“We are at the stage of questioning witnesses,” he added. “To date, none of the [prosecution’s] witnesses who have been interrogated have confirmed the charges brought by the prosecution. In our opinion, the prosecutor is delaying this case and not bringing the witnesses to the courtroom, as it is aware that such testimonies do not help them.”

But for Chubenko, the defence’s position is manipulative. “As of now, about 10 witnesses have been interrogated, I cannot say the exact number of witnesses, as this is a tactic of the prosecution. We will provide information about those who will testify during the trial,” he said.

Waiting for witnesses

But once again, witnesses did not appear at the hearing on May 3, 2024. “The Kupiansk District Prosecutor’s Office received a report from the Kupiansk District Police Department stating that they were unable to execute the court order to bring them in,” prosecutor Dmytro Reshetnyak said, adding that he requested the fulfilment of the court order and clarification as of why it was impossible to execute it. He asked the court to issue another order entrusting the case to operatives of the SBU: “I believe that under martial law, SBU operatives have more capacity to carry out the court order.”

The defence objected to the involvement of the SBU but did not object to the court order. “I would like to draw the court’s attention to the fact that the prosecution has not provided witnesses for the third time. So next time, if there are no witnesses, I will be compelled to ask the court to set a deadline for the prosecution to provide evidence, as stipulated by the Criminal Procedure Code,” Stepanov said.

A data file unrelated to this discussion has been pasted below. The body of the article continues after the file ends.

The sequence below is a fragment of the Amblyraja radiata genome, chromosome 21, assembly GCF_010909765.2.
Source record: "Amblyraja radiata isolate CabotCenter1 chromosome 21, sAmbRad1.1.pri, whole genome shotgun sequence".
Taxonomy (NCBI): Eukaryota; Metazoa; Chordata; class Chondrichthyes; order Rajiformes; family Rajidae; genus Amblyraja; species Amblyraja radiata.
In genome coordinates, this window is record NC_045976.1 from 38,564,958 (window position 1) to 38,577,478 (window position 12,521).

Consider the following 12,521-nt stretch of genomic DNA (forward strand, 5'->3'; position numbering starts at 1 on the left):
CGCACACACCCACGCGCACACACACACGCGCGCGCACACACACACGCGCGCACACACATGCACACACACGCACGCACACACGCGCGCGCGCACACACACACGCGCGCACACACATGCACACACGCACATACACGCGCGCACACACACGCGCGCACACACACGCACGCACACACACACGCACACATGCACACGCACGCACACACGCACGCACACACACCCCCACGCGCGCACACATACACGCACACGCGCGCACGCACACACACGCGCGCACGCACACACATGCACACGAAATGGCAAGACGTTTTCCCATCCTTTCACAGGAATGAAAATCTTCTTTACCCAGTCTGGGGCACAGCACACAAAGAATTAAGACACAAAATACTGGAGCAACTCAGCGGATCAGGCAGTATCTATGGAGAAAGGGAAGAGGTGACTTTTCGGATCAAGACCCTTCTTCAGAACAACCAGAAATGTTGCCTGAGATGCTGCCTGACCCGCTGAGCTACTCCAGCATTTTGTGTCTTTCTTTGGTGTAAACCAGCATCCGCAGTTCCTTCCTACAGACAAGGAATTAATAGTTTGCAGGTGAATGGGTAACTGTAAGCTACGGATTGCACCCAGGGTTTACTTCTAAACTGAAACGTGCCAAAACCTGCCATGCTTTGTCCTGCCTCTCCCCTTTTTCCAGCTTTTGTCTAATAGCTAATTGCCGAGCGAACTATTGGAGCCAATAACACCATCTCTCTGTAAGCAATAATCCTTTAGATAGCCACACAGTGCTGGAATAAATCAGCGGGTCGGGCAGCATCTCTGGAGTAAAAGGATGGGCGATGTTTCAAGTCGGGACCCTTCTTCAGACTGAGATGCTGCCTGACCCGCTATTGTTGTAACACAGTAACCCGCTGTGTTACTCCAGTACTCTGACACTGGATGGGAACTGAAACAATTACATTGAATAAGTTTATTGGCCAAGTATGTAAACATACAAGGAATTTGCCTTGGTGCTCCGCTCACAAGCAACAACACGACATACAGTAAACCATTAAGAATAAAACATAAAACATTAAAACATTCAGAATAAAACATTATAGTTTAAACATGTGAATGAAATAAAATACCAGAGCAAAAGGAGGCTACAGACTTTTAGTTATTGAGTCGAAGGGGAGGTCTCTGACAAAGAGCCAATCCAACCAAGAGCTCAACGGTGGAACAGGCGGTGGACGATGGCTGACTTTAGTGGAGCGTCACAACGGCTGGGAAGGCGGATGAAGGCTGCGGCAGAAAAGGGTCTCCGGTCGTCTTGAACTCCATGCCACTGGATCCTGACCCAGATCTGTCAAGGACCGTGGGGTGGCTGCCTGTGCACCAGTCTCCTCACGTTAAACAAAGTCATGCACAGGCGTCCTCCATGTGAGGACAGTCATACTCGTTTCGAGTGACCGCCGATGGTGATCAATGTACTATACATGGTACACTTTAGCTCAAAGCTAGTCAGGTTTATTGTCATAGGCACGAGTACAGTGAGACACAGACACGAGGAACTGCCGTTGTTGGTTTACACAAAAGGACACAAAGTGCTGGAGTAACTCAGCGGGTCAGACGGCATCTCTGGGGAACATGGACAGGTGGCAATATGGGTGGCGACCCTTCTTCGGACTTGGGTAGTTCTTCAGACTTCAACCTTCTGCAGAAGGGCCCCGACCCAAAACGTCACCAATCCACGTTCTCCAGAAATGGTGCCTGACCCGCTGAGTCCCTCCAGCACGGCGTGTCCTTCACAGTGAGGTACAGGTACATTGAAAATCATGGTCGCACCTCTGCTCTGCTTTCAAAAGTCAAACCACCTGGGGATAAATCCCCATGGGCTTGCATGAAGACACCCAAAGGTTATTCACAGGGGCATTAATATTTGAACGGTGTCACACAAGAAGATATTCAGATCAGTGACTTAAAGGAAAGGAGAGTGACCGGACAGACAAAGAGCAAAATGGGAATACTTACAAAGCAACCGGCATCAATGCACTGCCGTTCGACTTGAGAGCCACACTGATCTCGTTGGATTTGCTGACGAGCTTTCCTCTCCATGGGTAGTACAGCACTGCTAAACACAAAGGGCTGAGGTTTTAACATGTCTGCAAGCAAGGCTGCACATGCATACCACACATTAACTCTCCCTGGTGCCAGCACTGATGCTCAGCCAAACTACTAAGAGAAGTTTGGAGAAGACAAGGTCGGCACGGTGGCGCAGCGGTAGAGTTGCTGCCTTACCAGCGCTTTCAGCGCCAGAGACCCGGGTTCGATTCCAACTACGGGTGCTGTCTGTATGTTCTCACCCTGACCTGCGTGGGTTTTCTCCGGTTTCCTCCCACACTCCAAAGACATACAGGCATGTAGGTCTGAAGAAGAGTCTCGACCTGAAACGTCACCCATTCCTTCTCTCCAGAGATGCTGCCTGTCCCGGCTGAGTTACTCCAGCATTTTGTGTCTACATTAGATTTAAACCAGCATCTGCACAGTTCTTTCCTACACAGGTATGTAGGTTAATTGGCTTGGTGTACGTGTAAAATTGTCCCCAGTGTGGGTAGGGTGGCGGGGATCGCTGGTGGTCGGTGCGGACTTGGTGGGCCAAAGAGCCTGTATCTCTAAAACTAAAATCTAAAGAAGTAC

“The court always entrusts the prosecutor with the execution of such order. The manner of its execution is the prosecutor’s responsibility. In addition, the court draws the prosecutor’s attention to the issue raised in the court hearing that the defence may request the court to set a time limit for you to present your evidence,” judge Inesa Krokhmalyuk said. “Please note that we have been considering this case for a long time. Please do not force the court to set these deadlines for you. Full attention is paid to what is happening in the area where the witnesses are right now.”

“They should have brought witnesses, and we would have listened,” Radchenko said after the hearing. “Because they say what they say. And we want to hear the witnesses – you, us, the lawyers, and the court.”

This report is part of our coverage of war crimes justice produced in partnership with Ukrainian journalists. A first version of this article was published on the "Mediaport" website.

All our articles about: